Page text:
The Monday Mindset

Mondays are special. We all know that. To most of us, they are special without being endearing. Options on how to deal with that are limited. Few of us can afford to just sleep through the Monday (which would then make Tuesday the new Monday, anyway). Working the entire weekend just to alleviate the Monday effect is probably not going to be helpful, either. What I have been doing ever since I came to the US in order to make the most of my Mondays is to adopt a routine that allows for a slow start into the week.

So every Monday, I get up at around eight in the morning and start the week with a nice bike ride. I tour the nice spots of CW, explore some of the Williamsburg neighborhoods and just breathe in as much authentic American life as I can. The weather is always nice: sunny, but not too hot; the tourists have left to become normal citizens again, and by now I have found the perfect route for my weekly tour. It is almost too idyllic. Since I am doing this every Monday morning, I already know some of the people whom I usually meet on my little excursion. There’s the guy who lived in Germany 20 years ago and still tries to convince his wife to go back, there are two Chinese work and travelers who always wait for the bus to Busch Gardens, a middle-aged woman always taking her dog for a walk on DOG street. It’s almost like having a life outside campus.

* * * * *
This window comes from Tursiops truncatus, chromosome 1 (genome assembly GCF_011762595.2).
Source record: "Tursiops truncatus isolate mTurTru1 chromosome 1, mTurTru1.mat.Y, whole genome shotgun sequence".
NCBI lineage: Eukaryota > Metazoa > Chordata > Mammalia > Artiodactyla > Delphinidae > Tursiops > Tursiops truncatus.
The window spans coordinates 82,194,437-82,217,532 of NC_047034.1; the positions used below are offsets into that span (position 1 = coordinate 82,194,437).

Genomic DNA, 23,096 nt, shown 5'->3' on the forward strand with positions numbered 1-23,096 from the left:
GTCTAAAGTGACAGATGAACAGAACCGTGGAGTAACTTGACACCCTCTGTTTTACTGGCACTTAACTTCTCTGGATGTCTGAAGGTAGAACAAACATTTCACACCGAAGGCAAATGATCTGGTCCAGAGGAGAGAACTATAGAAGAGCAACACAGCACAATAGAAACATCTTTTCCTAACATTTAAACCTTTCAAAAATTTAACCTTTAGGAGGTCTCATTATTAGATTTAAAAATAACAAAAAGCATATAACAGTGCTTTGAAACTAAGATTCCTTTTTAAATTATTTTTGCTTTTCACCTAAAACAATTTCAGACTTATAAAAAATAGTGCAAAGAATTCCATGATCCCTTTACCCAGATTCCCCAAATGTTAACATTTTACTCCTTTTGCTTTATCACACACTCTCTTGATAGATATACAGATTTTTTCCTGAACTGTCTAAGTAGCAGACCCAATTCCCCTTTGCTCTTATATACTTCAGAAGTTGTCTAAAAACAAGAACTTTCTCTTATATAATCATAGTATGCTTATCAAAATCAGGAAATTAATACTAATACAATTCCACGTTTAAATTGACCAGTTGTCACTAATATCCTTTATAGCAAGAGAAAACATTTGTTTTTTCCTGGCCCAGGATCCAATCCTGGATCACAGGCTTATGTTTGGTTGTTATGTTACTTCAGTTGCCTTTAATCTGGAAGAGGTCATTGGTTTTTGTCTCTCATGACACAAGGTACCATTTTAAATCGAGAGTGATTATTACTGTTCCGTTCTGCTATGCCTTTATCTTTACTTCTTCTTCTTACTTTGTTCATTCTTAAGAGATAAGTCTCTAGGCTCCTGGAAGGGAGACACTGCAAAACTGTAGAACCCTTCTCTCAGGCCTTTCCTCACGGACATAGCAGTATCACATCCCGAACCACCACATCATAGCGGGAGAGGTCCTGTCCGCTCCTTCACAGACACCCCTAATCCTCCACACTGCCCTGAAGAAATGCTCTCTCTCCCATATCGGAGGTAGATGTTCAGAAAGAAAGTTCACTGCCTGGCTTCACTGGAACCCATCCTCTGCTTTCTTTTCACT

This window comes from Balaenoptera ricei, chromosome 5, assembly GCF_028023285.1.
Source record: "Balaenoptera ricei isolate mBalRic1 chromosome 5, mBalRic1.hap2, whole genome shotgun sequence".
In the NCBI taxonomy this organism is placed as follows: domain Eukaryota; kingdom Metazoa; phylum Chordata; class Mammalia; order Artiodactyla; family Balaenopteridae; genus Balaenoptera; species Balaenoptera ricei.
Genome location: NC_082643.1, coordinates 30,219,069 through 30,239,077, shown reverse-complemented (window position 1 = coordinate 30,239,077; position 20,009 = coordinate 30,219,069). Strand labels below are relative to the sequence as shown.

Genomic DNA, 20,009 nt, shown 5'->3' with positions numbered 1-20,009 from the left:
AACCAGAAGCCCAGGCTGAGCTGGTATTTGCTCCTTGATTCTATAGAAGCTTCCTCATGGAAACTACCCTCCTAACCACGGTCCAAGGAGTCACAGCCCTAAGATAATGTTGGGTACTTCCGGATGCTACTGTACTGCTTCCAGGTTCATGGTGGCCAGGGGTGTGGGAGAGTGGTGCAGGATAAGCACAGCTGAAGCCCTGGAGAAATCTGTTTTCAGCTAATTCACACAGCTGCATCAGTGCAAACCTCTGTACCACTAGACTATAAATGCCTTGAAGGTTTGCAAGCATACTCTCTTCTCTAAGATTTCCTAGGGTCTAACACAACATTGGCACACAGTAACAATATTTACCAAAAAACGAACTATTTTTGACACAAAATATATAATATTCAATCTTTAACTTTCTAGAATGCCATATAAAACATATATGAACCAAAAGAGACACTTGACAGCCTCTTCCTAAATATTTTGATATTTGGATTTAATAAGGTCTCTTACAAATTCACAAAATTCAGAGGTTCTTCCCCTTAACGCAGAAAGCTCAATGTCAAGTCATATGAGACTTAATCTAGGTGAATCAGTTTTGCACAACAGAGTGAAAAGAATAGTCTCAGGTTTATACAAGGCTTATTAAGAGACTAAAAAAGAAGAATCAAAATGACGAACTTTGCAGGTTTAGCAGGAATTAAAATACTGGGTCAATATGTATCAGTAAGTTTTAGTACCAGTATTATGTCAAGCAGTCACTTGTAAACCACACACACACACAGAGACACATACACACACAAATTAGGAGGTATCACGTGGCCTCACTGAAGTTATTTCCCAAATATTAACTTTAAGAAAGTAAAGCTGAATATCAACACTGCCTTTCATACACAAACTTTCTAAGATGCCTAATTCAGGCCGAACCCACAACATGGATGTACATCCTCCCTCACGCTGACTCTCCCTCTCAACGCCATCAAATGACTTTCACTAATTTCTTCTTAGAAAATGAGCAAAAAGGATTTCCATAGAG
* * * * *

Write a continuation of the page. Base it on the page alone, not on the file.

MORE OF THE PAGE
After 20 minutes or so, I usually take a short break. I find a public place where I can go indoors to enjoy some AC and where I can sit down as long as I need to. Also, I usually meet more real American people there. They seem more than happy to tell me about the job they should be at, or about how they do not enjoy being there, yet keep coming back. I also have itsy-bitsy conversations with women in different windows about driving in the US. Sometimes, we discuss whether I need to re-take a driving test or not, why non-Americans were not born with an SSN automatically attached to their middle name, and why I cannot get an American driver’s license this time. Once, after raising my voice a tiny bit, I even got introduced to a person whose only concern it was for me to find the exit of the building as soon as possible (In fact, the building is neither very big nor particularly maze-like. I guess they just wanted to make sure that I would not get lost on the way out).

But usually, after two hours or so, I just ride my bike back to campus, vowing that I will continue trying to get an American driver’s license at the DMV the following Monday!

Categories: Faculty & Staff Blogs, Other

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